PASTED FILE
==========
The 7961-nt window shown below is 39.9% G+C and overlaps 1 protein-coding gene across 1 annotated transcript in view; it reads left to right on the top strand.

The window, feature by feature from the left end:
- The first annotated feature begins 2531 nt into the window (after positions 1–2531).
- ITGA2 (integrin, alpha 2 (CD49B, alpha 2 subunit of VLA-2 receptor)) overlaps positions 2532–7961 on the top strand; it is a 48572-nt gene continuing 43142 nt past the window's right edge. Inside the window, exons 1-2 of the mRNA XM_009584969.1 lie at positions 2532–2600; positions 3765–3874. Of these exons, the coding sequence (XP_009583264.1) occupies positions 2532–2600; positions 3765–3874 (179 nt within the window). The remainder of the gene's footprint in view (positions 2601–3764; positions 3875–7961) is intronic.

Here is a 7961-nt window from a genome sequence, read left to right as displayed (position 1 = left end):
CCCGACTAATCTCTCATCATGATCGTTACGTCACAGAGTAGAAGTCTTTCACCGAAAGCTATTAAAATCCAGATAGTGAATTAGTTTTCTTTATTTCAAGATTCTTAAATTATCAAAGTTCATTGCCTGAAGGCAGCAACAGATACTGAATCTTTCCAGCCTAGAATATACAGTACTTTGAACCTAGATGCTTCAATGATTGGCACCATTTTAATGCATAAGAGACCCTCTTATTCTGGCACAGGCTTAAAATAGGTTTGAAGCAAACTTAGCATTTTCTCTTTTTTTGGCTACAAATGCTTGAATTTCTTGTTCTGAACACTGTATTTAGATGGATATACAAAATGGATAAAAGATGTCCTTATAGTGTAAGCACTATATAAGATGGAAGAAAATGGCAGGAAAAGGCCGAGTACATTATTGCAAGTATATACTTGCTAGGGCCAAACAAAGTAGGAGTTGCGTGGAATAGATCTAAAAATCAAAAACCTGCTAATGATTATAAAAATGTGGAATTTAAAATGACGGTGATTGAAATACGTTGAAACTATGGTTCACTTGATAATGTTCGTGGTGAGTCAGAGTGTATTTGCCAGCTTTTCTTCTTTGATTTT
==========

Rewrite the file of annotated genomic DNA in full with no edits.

The 7961-nt window shown below is 39.9% G+C and overlaps 1 protein-coding gene across 1 annotated transcript in view; it reads left to right on the top strand.

The window, feature by feature from the left end:
- The first annotated feature begins 2531 nt into the window (after positions 1–2531).
- ITGA2 (integrin, alpha 2 (CD49B, alpha 2 subunit of VLA-2 receptor)) overlaps positions 2532–7961 on the top strand; it is a 48572-nt gene continuing 43142 nt past the window's right edge. Inside the window, exons 1-2 of the mRNA XM_009584969.1 lie at positions 2532–2600; positions 3765–3874. Of these exons, the coding sequence (XP_009583264.1) occupies positions 2532–2600; positions 3765–3874 (179 nt within the window). The remainder of the gene's footprint in view (positions 2601–3764; positions 3875–7961) is intronic.

Here is a 7961-nt window from a genome sequence, read left to right as displayed (position 1 = left end):
CCCGACTAATCTCTCATCATGATCGTTACGTCACAGAGTAGAAGTCTTTCACCGAAAGCTATTAAAATCCAGATAGTGAATTAGTTTTCTTTATTTCAAGATTCTTAAATTATCAAAGTTCATTGCCTGAAGGCAGCAACAGATACTGAATCTTTCCAGCCTAGAATATACAGTACTTTGAACCTAGATGCTTCAATGATTGGCACCATTTTAATGCATAAGAGACCCTCTTATTCTGGCACAGGCTTAAAATAGGTTTGAAGCAAACTTAGCATTTTCTCTTTTTTTGGCTACAAATGCTTGAATTTCTTGTTCTGAACACTGTATTTAGATGGATATACAAAATGGATAAAAGATGTCCTTATAGTGTAAGCACTATATAAGATGGAAGAAAATGGCAGGAAAAGGCCGAGTACATTATTGCAAGTATATACTTGCTAGGGCCAAACAAAGTAGGAGTTGCGTGGAATAGATCTAAAAATCAAAAACCTGCTAATGATTATAAAAATGTGGAATTTAAAATGACGGTGATTGAAATACGTTGAAACTATGGTTCACTTGATAATGTTCGTGGTGAGTCAGAGTGTATTTGCCAGCTTTTCTTCTTTGATTTT